The Kim Crawford and Gunsight Rock examples are far more nuanced than PRPS's ridiculous filthy jeans. At $425-a-pop, it's quite easy for shoppers to guess that the jeans weren't actually dirtied up on a farm, nor are the idiotic purchasers of these jeans trying to pass themselves off as farmers or construction laborers. It's far more difficult for people to discover that Kim Crawford has nothing to do with wine sold under his name or that Gunsight Rock is nowhere near the vineyards which grow the grapes.
However, the common thread is that falsehood in branding is rampant. Consumers are explicitly or implicitly convinced that a product is authentic: that it's origin and production honestly match with the brand marketed at them. Anything less than that is disrespectful and deceitful. I'm guessing that PRPS learned a lesson from their exposure. What will it take for big wine corporations to learn their lesson?
The launch of Alit Wines's first release has been making the rounds on the blogosphere the past couple months. This new Oregon winery is taking a stab at transparency, a subject with which I'm obsessed.
This brand was created by Mark Tarlov, a modern Renaissance man whose accomplishments include founding celebrated Oregon wineries Evening Land Vineyards and Chapter 24 Vineyards, being a Hollywood producer/director, serving as a special antitrust attorney in the U.S Department of Justice, and working as a speechwriter for Supreme Court Chief Justice Warren Burger.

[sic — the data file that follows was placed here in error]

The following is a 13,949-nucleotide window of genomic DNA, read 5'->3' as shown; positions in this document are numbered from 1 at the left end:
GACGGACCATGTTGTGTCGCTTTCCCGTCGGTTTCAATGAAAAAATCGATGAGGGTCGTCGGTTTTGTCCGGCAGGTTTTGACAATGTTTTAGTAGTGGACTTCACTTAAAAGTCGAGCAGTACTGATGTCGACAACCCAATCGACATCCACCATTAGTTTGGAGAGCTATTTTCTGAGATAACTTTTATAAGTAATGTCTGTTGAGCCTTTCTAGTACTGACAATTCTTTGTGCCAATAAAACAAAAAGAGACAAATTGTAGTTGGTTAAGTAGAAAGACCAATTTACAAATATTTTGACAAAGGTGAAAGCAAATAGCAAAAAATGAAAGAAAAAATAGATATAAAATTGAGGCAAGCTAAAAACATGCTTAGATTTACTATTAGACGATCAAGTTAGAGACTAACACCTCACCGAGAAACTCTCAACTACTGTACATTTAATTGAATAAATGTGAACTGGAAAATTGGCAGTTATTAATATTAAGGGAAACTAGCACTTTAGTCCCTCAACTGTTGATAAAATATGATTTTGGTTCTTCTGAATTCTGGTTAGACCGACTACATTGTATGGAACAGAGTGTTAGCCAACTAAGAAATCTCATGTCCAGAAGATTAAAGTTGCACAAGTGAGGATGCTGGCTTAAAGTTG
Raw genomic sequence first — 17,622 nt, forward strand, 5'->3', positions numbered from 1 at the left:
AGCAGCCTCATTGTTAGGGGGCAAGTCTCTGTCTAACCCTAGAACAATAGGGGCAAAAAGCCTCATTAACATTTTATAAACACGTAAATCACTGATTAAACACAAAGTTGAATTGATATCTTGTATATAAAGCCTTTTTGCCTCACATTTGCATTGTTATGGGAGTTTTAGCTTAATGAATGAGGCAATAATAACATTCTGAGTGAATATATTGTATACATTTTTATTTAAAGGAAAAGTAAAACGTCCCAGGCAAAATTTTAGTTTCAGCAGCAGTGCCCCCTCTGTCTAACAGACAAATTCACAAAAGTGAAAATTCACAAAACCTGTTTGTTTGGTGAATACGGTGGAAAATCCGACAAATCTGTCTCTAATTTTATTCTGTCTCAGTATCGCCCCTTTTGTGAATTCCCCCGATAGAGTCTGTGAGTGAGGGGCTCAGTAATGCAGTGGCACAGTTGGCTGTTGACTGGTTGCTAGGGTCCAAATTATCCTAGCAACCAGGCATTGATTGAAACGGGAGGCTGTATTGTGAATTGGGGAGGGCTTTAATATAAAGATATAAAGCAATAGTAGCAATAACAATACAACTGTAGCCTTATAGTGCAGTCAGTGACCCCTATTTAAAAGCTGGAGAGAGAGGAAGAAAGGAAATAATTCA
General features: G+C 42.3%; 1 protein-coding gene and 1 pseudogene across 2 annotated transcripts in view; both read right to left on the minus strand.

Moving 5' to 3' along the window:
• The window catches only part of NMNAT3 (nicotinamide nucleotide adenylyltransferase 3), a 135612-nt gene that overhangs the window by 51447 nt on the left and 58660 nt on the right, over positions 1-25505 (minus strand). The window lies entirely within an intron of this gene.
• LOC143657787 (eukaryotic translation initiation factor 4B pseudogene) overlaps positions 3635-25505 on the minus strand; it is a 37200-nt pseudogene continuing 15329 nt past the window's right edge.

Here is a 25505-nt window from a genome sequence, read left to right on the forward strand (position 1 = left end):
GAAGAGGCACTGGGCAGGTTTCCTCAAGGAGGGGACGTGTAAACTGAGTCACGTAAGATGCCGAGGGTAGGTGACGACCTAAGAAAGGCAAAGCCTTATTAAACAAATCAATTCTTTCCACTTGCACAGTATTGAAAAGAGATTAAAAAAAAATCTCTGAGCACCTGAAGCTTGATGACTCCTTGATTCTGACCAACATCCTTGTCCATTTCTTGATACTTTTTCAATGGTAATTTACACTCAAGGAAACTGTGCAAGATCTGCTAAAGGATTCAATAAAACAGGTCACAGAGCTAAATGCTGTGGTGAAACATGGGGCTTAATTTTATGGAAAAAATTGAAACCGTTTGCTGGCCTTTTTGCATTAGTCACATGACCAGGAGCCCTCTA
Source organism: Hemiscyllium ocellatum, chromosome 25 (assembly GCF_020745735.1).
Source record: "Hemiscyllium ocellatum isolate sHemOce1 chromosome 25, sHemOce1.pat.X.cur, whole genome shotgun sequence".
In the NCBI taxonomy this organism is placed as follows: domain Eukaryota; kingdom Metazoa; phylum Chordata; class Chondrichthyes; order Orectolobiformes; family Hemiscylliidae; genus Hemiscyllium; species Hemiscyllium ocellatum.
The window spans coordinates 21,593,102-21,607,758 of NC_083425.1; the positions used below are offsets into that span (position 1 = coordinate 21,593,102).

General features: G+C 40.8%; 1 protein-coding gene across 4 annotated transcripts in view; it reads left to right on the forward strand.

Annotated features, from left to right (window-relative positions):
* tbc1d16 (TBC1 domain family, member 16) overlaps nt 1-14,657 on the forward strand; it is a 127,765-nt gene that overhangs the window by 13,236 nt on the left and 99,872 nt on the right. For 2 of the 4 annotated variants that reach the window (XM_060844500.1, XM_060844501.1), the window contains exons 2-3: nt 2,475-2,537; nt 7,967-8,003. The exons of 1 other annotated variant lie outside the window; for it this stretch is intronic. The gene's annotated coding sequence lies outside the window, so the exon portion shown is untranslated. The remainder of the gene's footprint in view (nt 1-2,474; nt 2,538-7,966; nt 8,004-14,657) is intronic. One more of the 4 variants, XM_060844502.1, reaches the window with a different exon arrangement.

With this latest venture, Tarlov & Team are taking a stab at making a wine that is more transparently grown, vinified, and sold. Their effort is really worth taking note of and watching.
By transparency, Alit means they are going to tell consumers exactly how the wine grapes are grown, by what process they are turned into wine, and what it costs at each step. They are not the first wine producer to do these things, but to my knowledge, they're the first to do them ALL. From Alit's infographic above, you can see a basic presentation of their farming and winemaking methods, cost breakdown, and sales strategy.
I read a few favorable articles about their wines from Bustle and Quartz, and I poked around the Alit website. I have a few critiques about how they present the vineyard origins of the wines, the lack of enological details like pH and TA for the wine geeks, and the fact that you can't even figure out the Pinot is a 2015 vintage. I'm also perplexed as to why they're selling grower Champagne. But we shouldn't dwell too long on the minor details.
Let's focus on the purpose.
In Alit's own words, this is why they are doing business this way: "Alit is a new kind of wine brand that’s stripping away all of the extra layers between the winemakers (us) and the wine drinker (you). Our goal is to bring you closer to the story of our wine, the people who make it and the place that it comes from. We believe great wine should be made naturally and with integrity, with no synthetic ingredients or chemicals. We also believe the winemaking process should be shared with everyone, not just “wine people.” So we’re being fully transparent about what it costs us to make wine without compromise."
As for their sales model, Alit will be solely direct-to-consumer (DtC), which has proven to be the fastest growing and most profitable way to sell wine in the online age.